I’ll believe it when I see it, but in the meantime let the debate begin. If they follow through, is it a lesson about diplomatic power or, per the IAF’s saber-rattling of late, military power? Or, better yet, diplomatic power backed by credible military threats? That’s always been the real issue with Obama wanting to chat with Ahmadinejad et al — not that he’s willing to wave a carrot but that, the left being what it is these days, there’s no stick in his other hand.
Iran expressed readiness to freeze its uranium enrichment program in return for lifting the international sanctions imposed on it, Channel 2 analyst Ehud Ya’ari revealed Thursday evening.
He cited unnamed Western officials as the source of the new development…
The unconfirmed report Thursday comes after Iranian President Mahmoud Ahmadinejad expressed scorn at the West’s sanctions and said Iran will push on with its nuclear program despite them.
Anyone believe they’re serious? They’ve been selling the idea of nuclear energy as their “inalienable right” to the Iranian public for years now. How do they back down under economic pressure without completely losing face? And why would they hand Bush a victory like this when all they have to do is wait him out for another seven months? Just sit tight for now and then next year, if/when Obama takes office, make the concession of suspending enrichment to reward America’s new dovish, all-stick-no-carrot approach. If they’re unwilling to do that I can only assume either (a) those sanctions are hurting them a lot more than we thought or (b) this story is pure crap.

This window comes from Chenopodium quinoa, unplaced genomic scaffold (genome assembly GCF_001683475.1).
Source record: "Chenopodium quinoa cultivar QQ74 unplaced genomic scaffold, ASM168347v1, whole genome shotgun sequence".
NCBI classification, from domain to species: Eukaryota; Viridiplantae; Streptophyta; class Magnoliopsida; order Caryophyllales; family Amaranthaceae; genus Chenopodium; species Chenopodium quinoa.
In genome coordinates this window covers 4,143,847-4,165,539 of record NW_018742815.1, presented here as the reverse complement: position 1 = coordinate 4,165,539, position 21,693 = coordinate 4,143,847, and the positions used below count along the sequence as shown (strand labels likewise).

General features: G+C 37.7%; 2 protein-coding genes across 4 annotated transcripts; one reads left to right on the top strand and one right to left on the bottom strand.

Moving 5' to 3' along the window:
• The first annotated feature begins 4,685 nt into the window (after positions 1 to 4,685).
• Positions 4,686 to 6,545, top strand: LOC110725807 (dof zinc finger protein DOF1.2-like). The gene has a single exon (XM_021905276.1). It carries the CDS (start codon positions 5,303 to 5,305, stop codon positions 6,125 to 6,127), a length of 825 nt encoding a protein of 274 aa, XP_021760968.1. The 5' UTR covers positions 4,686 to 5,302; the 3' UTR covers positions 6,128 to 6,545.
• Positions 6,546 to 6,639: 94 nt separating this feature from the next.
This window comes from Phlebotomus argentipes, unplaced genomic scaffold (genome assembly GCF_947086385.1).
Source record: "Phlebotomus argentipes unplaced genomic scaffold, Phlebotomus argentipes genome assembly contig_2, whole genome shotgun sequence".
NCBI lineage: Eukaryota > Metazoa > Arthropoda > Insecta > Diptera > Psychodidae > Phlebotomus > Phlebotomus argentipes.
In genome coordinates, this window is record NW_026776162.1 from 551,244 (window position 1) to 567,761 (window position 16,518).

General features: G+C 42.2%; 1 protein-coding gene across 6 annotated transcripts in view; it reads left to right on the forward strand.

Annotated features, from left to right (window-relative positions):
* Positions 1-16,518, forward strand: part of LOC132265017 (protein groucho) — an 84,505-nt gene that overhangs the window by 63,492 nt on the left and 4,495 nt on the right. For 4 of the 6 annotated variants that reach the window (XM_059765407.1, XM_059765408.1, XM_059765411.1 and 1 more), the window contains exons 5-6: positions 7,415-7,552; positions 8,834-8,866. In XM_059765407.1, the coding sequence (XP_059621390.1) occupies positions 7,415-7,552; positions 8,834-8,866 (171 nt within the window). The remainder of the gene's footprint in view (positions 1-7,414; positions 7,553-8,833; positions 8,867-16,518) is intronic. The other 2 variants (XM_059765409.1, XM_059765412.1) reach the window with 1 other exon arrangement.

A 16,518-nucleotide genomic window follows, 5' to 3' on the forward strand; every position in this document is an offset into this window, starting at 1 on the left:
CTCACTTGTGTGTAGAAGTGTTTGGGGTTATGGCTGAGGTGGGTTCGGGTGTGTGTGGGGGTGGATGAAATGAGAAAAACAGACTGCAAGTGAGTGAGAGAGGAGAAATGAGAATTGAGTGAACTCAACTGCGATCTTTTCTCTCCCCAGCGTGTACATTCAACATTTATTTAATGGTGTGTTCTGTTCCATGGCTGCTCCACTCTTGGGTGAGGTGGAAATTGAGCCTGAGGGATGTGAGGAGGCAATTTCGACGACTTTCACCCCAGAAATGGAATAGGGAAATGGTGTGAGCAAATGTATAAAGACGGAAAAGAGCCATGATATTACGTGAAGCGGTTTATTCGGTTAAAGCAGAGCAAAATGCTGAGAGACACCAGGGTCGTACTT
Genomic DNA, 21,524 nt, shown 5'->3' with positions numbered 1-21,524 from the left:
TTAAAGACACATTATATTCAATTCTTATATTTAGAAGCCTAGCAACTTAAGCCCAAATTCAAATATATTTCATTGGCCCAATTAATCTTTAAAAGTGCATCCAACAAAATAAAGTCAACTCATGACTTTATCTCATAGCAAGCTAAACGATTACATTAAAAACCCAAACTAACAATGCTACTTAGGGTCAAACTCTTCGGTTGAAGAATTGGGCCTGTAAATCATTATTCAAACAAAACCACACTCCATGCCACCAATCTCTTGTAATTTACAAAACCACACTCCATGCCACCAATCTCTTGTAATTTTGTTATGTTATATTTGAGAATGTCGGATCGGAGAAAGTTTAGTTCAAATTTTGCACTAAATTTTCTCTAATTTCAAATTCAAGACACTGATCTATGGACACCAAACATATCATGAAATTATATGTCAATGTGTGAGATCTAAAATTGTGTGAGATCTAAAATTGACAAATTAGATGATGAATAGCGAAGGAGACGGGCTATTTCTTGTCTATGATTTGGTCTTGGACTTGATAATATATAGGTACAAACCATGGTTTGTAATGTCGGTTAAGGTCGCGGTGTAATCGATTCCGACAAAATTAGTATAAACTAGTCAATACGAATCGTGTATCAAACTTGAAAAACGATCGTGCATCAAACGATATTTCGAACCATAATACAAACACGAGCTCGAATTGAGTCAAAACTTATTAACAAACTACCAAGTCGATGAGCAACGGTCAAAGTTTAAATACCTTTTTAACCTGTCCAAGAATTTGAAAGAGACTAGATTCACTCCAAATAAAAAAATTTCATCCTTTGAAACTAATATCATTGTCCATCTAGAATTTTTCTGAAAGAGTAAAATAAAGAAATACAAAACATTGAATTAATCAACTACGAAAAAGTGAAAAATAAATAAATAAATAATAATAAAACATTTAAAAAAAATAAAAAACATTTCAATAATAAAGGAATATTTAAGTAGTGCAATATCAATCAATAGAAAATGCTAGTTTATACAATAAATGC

In Tehran, Ali Akbar Velayati, a top adviser to Iran’s supreme leader, Ayatollah Ali Khamenei, warned against “provocative” remarks on the nuclear crisis, although whether he meant remarks like the ones for which President Mahmoud Ahmadinejad has become known is debatable.
Meanwhile, in New York, Iran’s foreign minister, Manouchehr Mottaki, struck a soft tone during a press luncheon at the Iranian Mission to the United Nations, and refused to repeat Iran’s usual statement that it would never give up its right to uranium enrichment, although he was asked about it directly four times.